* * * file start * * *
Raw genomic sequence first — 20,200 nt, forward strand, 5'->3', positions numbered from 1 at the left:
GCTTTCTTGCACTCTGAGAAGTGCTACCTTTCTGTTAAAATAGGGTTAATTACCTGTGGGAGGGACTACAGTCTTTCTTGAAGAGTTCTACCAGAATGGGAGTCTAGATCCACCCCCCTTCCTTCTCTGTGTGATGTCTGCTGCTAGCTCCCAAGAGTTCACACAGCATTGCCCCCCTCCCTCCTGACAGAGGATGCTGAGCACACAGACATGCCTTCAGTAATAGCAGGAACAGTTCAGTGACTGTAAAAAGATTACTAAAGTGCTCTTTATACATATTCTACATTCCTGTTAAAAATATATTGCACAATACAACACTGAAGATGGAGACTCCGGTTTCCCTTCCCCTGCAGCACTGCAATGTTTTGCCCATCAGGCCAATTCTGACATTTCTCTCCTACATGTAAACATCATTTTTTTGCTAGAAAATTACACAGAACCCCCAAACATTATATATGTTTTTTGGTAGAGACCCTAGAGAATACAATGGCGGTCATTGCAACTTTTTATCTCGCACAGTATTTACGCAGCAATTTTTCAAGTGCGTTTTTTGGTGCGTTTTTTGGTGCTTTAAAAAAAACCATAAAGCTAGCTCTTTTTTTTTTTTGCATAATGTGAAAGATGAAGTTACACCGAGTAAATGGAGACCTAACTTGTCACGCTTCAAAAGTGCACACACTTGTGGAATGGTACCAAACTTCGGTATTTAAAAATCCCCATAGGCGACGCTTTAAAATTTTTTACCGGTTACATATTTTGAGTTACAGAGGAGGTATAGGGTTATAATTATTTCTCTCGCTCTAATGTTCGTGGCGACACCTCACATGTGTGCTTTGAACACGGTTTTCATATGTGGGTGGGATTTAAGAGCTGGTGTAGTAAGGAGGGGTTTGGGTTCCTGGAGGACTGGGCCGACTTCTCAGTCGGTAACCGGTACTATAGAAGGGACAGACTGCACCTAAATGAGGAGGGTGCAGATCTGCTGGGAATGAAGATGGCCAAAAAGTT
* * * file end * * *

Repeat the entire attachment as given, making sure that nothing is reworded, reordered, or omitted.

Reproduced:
Raw genomic sequence first — 20,200 nt, forward strand, 5'->3', positions numbered from 1 at the left:
GCTTTCTTGCACTCTGAGAAGTGCTACCTTTCTGTTAAAATAGGGTTAATTACCTGTGGGAGGGACTACAGTCTTTCTTGAAGAGTTCTACCAGAATGGGAGTCTAGATCCACCCCCCTTCCTTCTCTGTGTGATGTCTGCTGCTAGCTCCCAAGAGTTCACACAGCATTGCCCCCCTCCCTCCTGACAGAGGATGCTGAGCACACAGACATGCCTTCAGTAATAGCAGGAACAGTTCAGTGACTGTAAAAAGATTACTAAAGTGCTCTTTATACATATTCTACATTCCTGTTAAAAATATATTGCACAATACAACACTGAAGATGGAGACTCCGGTTTCCCTTCCCCTGCAGCACTGCAATGTTTTGCCCATCAGGCCAATTCTGACATTTCTCTCCTACATGTAAACATCATTTTTTTGCTAGAAAATTACACAGAACCCCCAAACATTATATATGTTTTTTGGTAGAGACCCTAGAGAATACAATGGCGGTCATTGCAACTTTTTATCTCGCACAGTATTTACGCAGCAATTTTTCAAGTGCGTTTTTTGGTGCGTTTTTTGGTGCTTTAAAAAAAACCATAAAGCTAGCTCTTTTTTTTTTTTGCATAATGTGAAAGATGAAGTTACACCGAGTAAATGGAGACCTAACTTGTCACGCTTCAAAAGTGCACACACTTGTGGAATGGTACCAAACTTCGGTATTTAAAAATCCCCATAGGCGACGCTTTAAAATTTTTTACCGGTTACATATTTTGAGTTACAGAGGAGGTATAGGGTTATAATTATTTCTCTCGCTCTAATGTTCGTGGCGACACCTCACATGTGTGCTTTGAACACGGTTTTCATATGTGGGTGGGATTTAAGAGCTGGTGTAGTAAGGAGGGGTTTGGGTTCCTGGAGGACTGGGCCGACTTCTCAGTCGGTAACCGGTACTATAGAAGGGACAGACTGCACCTAAATGAGGAGGGTGCAGATCTGCTGGGAATGAAGATGGCCAAAAAGTT